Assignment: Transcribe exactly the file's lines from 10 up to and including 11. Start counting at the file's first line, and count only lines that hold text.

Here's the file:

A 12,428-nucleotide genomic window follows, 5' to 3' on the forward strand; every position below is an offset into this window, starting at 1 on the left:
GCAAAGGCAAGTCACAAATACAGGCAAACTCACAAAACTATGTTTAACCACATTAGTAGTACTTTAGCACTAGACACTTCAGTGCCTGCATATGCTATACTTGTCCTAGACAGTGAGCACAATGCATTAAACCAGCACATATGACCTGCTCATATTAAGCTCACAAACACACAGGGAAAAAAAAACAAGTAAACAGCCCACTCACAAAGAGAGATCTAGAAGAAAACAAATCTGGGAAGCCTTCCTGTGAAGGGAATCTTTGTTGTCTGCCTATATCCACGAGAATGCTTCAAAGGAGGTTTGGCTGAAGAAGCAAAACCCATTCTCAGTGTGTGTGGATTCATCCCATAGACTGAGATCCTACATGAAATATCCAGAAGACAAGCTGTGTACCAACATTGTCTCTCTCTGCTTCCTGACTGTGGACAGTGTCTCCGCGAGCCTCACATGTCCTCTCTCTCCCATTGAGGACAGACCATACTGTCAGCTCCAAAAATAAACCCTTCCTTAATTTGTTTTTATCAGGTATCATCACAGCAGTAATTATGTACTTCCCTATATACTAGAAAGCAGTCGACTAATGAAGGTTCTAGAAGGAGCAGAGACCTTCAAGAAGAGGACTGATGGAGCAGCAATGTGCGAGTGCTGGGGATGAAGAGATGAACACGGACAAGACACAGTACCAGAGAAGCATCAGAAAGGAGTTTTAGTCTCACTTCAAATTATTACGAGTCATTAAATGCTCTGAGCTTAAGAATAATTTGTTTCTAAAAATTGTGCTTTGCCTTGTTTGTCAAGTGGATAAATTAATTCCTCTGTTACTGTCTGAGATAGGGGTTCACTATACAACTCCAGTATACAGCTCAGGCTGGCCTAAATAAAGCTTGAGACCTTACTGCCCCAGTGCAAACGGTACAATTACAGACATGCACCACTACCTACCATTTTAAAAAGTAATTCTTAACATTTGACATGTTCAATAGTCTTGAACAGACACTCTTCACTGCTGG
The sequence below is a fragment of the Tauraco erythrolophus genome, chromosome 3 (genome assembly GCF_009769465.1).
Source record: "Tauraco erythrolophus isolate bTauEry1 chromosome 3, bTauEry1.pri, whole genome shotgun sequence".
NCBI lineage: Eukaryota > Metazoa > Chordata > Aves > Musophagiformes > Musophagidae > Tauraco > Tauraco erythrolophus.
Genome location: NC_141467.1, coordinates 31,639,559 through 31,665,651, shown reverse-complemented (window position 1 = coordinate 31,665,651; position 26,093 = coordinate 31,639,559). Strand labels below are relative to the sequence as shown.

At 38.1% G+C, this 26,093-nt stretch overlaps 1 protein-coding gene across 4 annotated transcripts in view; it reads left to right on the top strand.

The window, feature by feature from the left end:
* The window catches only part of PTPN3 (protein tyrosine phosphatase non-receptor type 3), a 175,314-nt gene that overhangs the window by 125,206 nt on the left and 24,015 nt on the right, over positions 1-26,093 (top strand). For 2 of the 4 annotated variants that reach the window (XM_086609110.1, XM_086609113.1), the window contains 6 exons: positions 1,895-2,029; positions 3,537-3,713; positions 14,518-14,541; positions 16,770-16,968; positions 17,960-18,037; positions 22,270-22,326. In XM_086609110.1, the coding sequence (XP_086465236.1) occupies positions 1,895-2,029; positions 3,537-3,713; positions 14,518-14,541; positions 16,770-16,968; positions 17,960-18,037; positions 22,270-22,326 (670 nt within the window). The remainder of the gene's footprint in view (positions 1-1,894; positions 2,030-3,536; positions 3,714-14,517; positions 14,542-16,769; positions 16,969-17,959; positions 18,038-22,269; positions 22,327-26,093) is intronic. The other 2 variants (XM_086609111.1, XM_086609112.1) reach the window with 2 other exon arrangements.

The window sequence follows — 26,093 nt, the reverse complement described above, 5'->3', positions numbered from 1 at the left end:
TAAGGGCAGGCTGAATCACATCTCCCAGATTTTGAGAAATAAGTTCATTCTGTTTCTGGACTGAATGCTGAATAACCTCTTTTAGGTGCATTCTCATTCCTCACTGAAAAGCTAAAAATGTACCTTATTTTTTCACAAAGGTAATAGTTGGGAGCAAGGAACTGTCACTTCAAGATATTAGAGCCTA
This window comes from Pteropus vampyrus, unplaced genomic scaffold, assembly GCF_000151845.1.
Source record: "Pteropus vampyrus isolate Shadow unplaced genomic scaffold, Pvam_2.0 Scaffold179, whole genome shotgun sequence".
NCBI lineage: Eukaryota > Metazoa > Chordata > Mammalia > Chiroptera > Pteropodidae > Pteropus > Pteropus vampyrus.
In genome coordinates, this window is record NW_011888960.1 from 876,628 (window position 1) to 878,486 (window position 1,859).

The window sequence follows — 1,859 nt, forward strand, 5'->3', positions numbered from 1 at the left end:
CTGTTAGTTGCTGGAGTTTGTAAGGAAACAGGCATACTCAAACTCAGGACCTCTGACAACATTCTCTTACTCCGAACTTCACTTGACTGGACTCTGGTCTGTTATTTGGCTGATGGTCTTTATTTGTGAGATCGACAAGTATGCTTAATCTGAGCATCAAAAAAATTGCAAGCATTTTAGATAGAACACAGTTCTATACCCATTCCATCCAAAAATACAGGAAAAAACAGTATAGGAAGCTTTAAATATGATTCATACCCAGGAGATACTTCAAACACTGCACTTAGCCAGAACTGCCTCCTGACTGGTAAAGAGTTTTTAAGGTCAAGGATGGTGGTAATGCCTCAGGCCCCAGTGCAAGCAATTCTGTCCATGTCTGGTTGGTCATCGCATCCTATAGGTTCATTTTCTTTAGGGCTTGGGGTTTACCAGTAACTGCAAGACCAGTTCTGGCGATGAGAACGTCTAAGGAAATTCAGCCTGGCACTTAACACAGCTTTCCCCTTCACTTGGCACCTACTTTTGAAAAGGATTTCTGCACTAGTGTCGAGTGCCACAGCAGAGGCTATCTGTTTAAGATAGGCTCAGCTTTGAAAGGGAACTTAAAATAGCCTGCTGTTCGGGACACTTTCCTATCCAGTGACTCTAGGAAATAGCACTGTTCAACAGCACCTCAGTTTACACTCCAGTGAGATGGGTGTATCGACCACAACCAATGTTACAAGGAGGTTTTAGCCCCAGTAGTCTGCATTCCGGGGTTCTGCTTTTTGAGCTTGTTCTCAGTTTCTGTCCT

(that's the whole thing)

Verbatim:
The window sequence follows — 26,093 nt, the reverse complement described above, 5'->3', positions numbered from 1 at the left end:
TAAGGGCAGGCTGAATCACATCTCCCAGATTTTGAGAAATAAGTTCATTCTGTTTCTGGACTGAATGCTGAATAACCTCTTTTAGGTGCATTCTCATTCCTCACTGAAAAGCTAAAAATGTACCTTATTTTTTCACAAAGGTAATAGTTGGGAGCAAGGAACTGTCACTTCAAGATATTAGAGCCTA